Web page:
Advent Perspective
Advent is a season of preparation. As December wears on, Christmas is anticipated in so many ways all around us. It seems humbug not to join in. But we may feel uneasy inside ourselves. It’s not Christmas yet, and we want to try and prepare in our hearts. That pull between the way of the world and our inner, spiritual lives, is the sign that we live with two perspectives at once. The world’s perspective is that of the days of Noah: eating, drinking, marrying – what most people take to be ordinary life. The spiritual perspective gives us a different view of the ordinary world. This is not all that there is. What is to come, what, in fact came in Jesus Christ, is the Kingdom of Heaven breaking into our world. This different perspective works in different ways depending on how the life of the world is set. The people of Isaiah’s day were weighed down with despair. In exile far away from Jerusalem they were tempted to give up. But Isaiah’s vision encourages them to see things with a different perspective. Jerusalem may be in ruins, far away and neglected in a corner of the Babylonian Empire. But God’s purpose is that one day it will be the centre of attention. It may seem that our world is filled with conflict and warfare. One day our weapons will be forged into welcome signs (as the Iona liturgy puts it). So when God’s people are depressed, the prophet reminds them that God has a bright future for them. But when God’s people are complacent, thinking they have it all sewn up, the prophet reminds them that judgement is on its way. Those are the days of Noah.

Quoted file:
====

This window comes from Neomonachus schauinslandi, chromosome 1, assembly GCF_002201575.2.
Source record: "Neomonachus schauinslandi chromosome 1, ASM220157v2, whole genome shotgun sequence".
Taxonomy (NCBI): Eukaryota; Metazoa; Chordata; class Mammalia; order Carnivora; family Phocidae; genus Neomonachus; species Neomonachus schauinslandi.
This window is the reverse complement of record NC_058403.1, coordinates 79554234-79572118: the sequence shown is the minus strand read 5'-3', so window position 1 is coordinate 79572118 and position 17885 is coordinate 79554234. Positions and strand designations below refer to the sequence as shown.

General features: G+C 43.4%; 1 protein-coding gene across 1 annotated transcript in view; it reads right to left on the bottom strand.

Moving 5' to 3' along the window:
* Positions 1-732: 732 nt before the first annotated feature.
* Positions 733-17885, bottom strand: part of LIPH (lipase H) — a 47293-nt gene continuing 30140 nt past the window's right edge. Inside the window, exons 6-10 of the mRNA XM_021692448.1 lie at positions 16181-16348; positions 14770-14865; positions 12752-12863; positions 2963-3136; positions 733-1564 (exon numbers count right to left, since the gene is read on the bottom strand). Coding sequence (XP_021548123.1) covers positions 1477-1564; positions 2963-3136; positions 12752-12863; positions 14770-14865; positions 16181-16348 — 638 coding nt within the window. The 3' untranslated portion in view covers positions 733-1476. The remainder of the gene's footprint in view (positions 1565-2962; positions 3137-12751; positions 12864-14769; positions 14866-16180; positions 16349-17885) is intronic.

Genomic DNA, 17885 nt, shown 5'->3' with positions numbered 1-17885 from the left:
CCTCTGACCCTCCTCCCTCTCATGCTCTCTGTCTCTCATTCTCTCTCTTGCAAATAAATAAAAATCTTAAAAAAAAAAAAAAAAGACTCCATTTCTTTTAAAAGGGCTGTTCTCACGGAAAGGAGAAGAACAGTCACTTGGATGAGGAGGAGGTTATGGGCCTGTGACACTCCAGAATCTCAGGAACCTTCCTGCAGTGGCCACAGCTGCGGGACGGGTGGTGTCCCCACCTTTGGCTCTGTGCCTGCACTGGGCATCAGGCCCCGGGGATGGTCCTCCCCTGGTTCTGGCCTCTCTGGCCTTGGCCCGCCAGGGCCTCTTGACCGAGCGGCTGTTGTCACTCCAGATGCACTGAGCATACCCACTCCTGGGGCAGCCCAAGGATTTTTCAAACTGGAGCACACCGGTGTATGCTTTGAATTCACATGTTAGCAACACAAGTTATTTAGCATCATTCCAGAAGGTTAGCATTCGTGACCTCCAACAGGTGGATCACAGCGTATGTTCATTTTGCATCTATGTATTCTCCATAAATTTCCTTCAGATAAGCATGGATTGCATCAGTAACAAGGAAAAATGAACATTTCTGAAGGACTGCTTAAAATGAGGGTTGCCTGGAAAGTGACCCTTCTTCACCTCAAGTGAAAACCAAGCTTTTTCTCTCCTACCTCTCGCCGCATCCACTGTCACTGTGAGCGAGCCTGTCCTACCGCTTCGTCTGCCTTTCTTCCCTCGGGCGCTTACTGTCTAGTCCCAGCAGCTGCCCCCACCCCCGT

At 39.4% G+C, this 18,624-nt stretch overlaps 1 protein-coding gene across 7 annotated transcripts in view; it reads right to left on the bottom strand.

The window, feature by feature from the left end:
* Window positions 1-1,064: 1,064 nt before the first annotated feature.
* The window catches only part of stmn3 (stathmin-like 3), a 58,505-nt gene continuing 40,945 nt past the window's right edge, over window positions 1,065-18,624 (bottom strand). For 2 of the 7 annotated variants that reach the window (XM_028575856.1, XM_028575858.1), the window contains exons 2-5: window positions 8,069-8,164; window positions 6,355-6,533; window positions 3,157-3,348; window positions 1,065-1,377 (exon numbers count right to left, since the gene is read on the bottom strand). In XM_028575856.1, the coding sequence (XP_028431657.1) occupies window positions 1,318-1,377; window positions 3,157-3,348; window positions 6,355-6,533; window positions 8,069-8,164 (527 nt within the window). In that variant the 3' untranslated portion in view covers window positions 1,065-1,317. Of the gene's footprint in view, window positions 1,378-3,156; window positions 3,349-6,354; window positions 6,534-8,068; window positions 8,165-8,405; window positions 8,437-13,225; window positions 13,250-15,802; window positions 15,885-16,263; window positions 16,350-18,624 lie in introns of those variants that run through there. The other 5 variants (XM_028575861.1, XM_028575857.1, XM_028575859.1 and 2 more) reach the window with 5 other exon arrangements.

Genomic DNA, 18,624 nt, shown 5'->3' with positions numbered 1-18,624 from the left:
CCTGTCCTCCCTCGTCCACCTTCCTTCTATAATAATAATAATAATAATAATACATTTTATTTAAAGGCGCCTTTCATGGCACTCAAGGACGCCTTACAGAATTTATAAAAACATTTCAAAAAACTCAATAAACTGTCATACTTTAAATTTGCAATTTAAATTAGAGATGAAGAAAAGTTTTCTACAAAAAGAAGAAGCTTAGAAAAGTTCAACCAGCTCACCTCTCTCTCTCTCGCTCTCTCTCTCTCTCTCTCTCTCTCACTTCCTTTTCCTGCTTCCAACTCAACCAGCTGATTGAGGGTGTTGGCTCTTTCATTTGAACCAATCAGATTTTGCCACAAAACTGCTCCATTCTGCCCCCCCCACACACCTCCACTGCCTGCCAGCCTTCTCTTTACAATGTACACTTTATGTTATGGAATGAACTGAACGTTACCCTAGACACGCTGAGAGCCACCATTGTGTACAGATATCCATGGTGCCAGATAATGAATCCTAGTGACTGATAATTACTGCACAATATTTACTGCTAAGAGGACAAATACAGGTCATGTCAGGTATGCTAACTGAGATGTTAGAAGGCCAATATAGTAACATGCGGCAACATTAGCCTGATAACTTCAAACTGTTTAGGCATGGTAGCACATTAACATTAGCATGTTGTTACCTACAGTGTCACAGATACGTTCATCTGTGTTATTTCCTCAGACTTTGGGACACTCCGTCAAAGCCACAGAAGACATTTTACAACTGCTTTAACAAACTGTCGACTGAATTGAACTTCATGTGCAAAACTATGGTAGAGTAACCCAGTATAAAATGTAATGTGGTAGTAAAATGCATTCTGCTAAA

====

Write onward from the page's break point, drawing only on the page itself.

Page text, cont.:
Fulfilled Perspective
How do we envisage the fulfilment of these prophecies? What exactly should we be looking out for? Is it almost the end of the world? We ask such questions, a little like the disciples when faced with Jesus’
warning about the destruction of the Temple that had only just been re-built. If our faith perspective means that we are watchful, looking out for the signs of the times, what exactly should we expect? The answer is simply, “Keep awake! Be ready!” Perhaps the hint is, “you’ll know it when you see it!” There are other hints, not in detail, but general descriptions. The people in Isaiah’s day longed for peace, and he reassured them that God would fulfil their desire. All he could envisage were the nations streaming in peace to the centre of their faith: Jerusalem. For Christians, it is not a physical Temple in an earthly city, but a baby lying in a manger who is our peace. Just as the Temple was meant to stand for the presence of God amongst his people, for us Christ is that holy and peace-giving presence. Many have already streamed to him, recognising the sound teaching he gives, being attracted to him. But here’s the surprise: you are to be that peace-giving presence of God on earth. You are God’s temple in the midst of the complacency and the strife of our world. Have you ever seen yourself from that perspective? If we long to spend Advent preparing our hearts to receive the Christ child, do we not believe that the Christ-child accepts the cradle of our heart? Keep a look out – it is easy to sleep for a hundred years trying to stay awake on the night duty! The Spirit is searching for you. The Spirit will find you. The Spirit will kiss you, awaken your conscience, stir you to life!

Perhaps it’s about having the right things in place in the event of a happening. We recently installed monitored alarms to protect the metal of our roof being stolen. We agreed that it might be possible that the lead and copper might be pinched. It is hard to imagine the sacrilege and the risk to life and limb. But we have taken the encouragement of our insurers seriously. We have put things in place in case. Our heavenly perspective on this world will cause us to put those things in place in our hearts and lives which will respond when the Thief-Lord steals into our sensors. Prayer, pondering the Scriptures, doing good works, living always with the perspective of heaven influencing our values. The gifts of faith, hope and love will help us to be ready for the Son of Man who comes at an unexpected hour.

Copyright © Rev Paul Smith.